I have just received an advanced copy of our Exquisite Book! I couldn’t be more pleased with the final result! Today I wanted to share our ideas and process for creating the chapter openers in the book.
There are ten chapters in the book. Each chapter is a fold-out accordion of ten pages. Each of those pages has a piece of connecting artwork by one of our 100 contributors. Since each page connects to the next via the horizon line, we wanted to carry that through the book especially between each chapter. This way the entire book would be connected through the horizon line.
For example here’s three pages of one of the ten page accordions (artists: Mike Perry, Camilla Engman, Lab Partners- you’ve seen thumbnails of these pages before)
When thinking about how we should design the chapter openers spread we came up with a short list of ideas to keep in mind:
1. They should have something to do with the phrases we gave the first artists that started the chapter– In the Woods, In the Snow, In the Forest…
2. We wanted to make the chapter openers feel different from the artists pages. Since every page in the book was a full page of artwork, we didn’t want the chapter openers to be confused with those.
3. Even though they should feel separate from the artwork in the book, they should still feel handmade and feel like they matched the tone of the book.
4. The horizons needed to connect the last page of the previous chapter with the first page of the next chapter.
We decided immediately the chapter openers would be one color. That would set them apart from all of the artwork from the book which for the most part is full color. Then we brainstormed a bit and came up with the idea of using letters. Letters could spell the chapter opener titles but could also be the building blocks for the compositions we created. To make them a bit more intriguing we decided to make them look three dimensional. This way they could create a feeling of space in the drawings. We made the final letters using pencil, which allowed us to shade the letters and then made the pencil line blue, which made it feel a bit more playful.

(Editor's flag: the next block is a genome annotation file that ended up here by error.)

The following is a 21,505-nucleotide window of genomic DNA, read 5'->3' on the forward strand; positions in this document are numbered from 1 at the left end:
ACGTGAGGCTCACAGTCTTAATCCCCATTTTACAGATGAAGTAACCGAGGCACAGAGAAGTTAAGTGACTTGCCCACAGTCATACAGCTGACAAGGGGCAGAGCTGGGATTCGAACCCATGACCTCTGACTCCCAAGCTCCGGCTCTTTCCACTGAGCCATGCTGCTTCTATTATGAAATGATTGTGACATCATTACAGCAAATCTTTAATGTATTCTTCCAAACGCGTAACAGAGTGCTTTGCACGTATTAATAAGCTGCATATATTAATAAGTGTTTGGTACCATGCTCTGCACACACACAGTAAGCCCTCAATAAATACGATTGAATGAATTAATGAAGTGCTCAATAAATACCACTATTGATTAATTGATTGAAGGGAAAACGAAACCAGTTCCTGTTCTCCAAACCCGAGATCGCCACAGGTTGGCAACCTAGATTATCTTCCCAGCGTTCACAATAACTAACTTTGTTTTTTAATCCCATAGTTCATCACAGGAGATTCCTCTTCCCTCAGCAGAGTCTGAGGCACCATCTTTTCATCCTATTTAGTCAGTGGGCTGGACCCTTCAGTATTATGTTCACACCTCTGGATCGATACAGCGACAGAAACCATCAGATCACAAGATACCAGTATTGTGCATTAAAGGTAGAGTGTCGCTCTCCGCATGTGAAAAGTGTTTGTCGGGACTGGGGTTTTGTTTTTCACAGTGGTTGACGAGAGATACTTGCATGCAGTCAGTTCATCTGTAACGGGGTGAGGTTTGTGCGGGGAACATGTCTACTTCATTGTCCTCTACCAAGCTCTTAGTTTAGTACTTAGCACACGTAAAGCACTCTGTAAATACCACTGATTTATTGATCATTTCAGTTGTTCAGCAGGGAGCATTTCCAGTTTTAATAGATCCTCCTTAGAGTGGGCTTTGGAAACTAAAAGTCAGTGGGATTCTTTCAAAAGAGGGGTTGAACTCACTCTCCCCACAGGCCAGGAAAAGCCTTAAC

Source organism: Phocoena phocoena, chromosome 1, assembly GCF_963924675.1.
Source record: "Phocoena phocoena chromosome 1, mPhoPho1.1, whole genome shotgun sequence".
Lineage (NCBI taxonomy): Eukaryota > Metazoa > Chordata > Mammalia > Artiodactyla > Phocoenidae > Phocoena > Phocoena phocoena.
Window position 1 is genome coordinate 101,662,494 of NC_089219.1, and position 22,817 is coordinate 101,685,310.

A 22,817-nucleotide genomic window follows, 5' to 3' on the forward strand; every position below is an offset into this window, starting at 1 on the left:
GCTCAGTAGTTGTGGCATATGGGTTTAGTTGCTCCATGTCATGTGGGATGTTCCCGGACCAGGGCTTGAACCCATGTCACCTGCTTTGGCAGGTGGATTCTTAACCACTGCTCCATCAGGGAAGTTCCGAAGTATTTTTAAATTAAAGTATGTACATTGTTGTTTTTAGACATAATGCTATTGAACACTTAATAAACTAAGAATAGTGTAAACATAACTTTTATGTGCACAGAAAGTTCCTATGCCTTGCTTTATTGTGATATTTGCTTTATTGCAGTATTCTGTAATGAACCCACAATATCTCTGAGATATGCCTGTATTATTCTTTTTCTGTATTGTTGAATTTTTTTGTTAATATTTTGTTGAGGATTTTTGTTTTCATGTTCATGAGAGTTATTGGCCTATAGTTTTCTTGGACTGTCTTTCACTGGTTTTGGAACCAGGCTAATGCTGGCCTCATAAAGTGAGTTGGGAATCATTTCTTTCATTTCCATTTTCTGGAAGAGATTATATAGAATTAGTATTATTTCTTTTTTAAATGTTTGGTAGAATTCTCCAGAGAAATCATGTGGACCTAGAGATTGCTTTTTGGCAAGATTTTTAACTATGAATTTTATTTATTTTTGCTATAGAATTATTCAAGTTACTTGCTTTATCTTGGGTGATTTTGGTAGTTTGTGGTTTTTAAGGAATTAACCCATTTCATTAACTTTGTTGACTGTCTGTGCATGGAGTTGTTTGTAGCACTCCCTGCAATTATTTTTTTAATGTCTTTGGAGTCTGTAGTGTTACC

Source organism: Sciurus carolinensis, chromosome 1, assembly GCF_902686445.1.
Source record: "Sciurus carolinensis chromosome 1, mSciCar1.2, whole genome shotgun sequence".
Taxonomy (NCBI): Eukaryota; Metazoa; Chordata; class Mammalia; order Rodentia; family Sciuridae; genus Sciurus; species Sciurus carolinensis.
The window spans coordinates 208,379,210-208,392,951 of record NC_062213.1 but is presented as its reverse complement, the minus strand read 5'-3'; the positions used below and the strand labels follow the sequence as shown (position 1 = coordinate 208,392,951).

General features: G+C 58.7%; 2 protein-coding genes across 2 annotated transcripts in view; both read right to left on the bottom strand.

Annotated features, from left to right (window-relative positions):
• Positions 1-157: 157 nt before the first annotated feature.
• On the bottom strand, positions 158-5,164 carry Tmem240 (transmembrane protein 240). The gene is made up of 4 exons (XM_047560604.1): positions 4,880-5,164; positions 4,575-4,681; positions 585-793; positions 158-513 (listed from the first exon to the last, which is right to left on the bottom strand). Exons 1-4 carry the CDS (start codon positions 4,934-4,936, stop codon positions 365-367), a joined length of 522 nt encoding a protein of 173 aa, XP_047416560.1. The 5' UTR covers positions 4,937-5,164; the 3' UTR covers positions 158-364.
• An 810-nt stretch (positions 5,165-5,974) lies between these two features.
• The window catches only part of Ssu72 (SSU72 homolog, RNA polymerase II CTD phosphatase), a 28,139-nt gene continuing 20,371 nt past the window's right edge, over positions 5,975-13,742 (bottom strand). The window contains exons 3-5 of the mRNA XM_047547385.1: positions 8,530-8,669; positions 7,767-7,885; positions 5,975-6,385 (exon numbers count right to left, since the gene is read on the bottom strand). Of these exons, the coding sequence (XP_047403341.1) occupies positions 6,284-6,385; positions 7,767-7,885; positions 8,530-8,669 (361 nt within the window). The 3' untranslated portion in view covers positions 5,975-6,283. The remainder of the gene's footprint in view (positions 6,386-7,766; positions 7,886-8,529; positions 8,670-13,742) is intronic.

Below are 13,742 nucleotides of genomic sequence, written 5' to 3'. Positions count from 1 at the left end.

The letters become tree trunks for In the Forest:
Giant A’s become mountains for In the Mountains:
To continue the theme of the book, where each artist was inspired by the last artist, we decided to use elements from the next artists page as a small teaser into the chapter.
For example, for In the Snow, we referenced Matt Leines triangle shapes that come one the next page. Triangles are popping up through the snow:
And in In the Ocean, we recreated Takashi Iwasaki’s crazy bubbles as a hint to what you would be seeing on the next page:
We also used the letters throughout the book as design elements like here on the bios pages- artists whose last names started with R or S had bios that appeared on this page covered is those letters.
How did we make all these 3-d letters? There were no rulers or protractors involved as you might think. We actually used a free 3-D modeling program called Sketch Up. Sketch Up is a Google program that anyone can download. Most people build shapes directly into the program but we brought letters into the program and 3-d-ified them. You can rotate around the letters and see every angle, you can add shadows by picking what angle you want the sun to shine. Here’s what a Sketch Up file looks like:
After we created the Sketch-Up file the way we wanted I printed it out and traced the letters in pencil onto tracing paper to give them the handmade feel. Then we scanned them into the computer to arrange in layouts.
Here’s some tracings:
The horizons were created just in pencil as well. Jenny went through many many pencils to color in all those hills.
Thanks for reading about our process. Let me know what you think! Pre-order the book here! More sneak peeks coming soon!